There are also transnational issues at play here. While the KIA/KIO has banned the production of opium in their region -- and have embarked on radical eradication campaigns to enforce their ban, the neighboring Shan state has seen a 300% increase in opium production in their region. Should combat break out in the region, criminal groups, narcotic funded insurgents, and those seeking to profit from a decline in the rule of law will profit -- and those profits may radically protract any conflict.

War may be inevitable in Kachin.

The bottom line? Civil War is likely in Burma, and soon. Any war will involve tens of thousands of soldiers. It will be protracted, messy, and will involve high civilian casualties. Chinese involvement is ensured. Furthermore, the Kachin dyaspora is spread from China to India, and comprises approximately 1.5 million people. With the outbreak of violence, Indian, Burmese, and Thai involvement is possible. Western power involvement is possible. Regional destabilization is ensured. Keep your eyes on northern Burma -- and hold your breath. This may be D&D's first prediction of the outbreak of violence, and we hope it will be our last.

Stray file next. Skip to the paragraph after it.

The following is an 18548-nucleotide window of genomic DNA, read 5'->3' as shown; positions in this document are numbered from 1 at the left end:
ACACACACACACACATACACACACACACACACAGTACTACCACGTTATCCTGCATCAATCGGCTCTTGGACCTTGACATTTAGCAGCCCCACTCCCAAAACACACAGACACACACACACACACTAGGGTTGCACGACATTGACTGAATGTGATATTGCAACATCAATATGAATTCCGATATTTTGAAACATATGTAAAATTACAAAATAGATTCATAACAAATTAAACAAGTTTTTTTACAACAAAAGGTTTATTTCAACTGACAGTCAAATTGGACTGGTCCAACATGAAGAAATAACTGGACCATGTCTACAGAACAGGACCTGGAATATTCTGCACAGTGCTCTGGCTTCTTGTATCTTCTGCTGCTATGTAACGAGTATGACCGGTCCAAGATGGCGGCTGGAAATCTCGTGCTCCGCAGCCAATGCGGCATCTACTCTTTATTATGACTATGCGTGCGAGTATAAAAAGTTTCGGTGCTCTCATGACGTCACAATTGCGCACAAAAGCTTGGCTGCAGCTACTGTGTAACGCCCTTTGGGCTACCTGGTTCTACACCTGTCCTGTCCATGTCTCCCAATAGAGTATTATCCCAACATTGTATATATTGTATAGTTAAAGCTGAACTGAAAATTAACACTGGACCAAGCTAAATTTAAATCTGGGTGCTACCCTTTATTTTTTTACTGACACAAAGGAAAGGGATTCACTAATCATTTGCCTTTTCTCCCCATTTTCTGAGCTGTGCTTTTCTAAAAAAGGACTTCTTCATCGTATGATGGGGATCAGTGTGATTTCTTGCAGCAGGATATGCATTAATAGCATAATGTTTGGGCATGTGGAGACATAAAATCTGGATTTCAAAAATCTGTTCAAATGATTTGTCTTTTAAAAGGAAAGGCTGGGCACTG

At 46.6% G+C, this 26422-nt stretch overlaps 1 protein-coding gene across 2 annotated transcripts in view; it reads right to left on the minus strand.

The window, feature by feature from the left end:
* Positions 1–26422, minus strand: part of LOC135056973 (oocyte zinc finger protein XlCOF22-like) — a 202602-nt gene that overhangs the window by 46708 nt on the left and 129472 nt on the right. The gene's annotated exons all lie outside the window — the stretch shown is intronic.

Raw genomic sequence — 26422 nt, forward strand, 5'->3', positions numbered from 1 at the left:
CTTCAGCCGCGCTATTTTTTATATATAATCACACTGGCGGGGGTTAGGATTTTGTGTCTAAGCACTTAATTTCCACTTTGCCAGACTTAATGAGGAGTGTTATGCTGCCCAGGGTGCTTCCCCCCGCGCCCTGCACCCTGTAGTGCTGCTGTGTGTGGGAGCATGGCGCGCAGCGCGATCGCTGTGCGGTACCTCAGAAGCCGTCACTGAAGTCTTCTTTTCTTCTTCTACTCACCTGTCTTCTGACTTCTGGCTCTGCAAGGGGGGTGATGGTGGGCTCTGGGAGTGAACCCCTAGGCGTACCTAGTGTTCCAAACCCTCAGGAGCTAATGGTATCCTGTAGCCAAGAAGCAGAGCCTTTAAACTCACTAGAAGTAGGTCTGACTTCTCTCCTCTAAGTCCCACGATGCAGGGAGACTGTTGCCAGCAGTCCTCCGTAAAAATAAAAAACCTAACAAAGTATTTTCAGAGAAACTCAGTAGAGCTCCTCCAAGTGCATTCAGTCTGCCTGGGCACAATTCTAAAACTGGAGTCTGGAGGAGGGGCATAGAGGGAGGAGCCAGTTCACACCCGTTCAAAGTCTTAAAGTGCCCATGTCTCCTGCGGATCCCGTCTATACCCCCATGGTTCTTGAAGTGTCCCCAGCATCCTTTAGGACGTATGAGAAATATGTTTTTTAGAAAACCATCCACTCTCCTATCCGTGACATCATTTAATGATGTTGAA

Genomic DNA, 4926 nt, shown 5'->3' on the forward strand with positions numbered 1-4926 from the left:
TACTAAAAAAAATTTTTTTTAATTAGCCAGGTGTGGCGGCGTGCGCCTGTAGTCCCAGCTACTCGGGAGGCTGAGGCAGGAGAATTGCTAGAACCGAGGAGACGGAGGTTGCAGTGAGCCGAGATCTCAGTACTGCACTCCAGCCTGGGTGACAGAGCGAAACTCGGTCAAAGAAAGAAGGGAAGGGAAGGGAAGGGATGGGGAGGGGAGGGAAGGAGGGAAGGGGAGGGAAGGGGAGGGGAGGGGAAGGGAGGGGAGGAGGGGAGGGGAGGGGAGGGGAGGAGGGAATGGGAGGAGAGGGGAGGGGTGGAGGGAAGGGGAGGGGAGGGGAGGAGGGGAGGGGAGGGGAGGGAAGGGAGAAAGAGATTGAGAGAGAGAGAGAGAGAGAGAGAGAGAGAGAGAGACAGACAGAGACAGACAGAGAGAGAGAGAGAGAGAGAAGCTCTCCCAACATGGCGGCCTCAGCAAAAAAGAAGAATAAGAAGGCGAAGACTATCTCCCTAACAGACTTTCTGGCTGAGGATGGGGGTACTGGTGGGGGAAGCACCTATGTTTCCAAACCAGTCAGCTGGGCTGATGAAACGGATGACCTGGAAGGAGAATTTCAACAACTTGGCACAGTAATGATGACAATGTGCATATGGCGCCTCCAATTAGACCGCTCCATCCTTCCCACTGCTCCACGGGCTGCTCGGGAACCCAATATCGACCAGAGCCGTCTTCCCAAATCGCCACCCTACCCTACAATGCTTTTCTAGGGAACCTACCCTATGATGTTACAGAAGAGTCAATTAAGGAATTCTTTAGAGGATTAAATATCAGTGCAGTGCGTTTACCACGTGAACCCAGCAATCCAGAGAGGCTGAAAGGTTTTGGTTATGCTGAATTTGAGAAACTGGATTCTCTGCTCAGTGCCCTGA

5 comments:

Nathan said...

You mention the potential for narcotic funded insurgents to emerge from heightened escalation in the region. Would these be the more fundamental insurgents infamous in the States, or a broader and more diverse coalition with different, possibly competing goals? And if it is the former, does this potential create a stake for the United States? Has there been any demonstrable concern expressed on behalf of Burma by the United States?

Jeff Schneider said...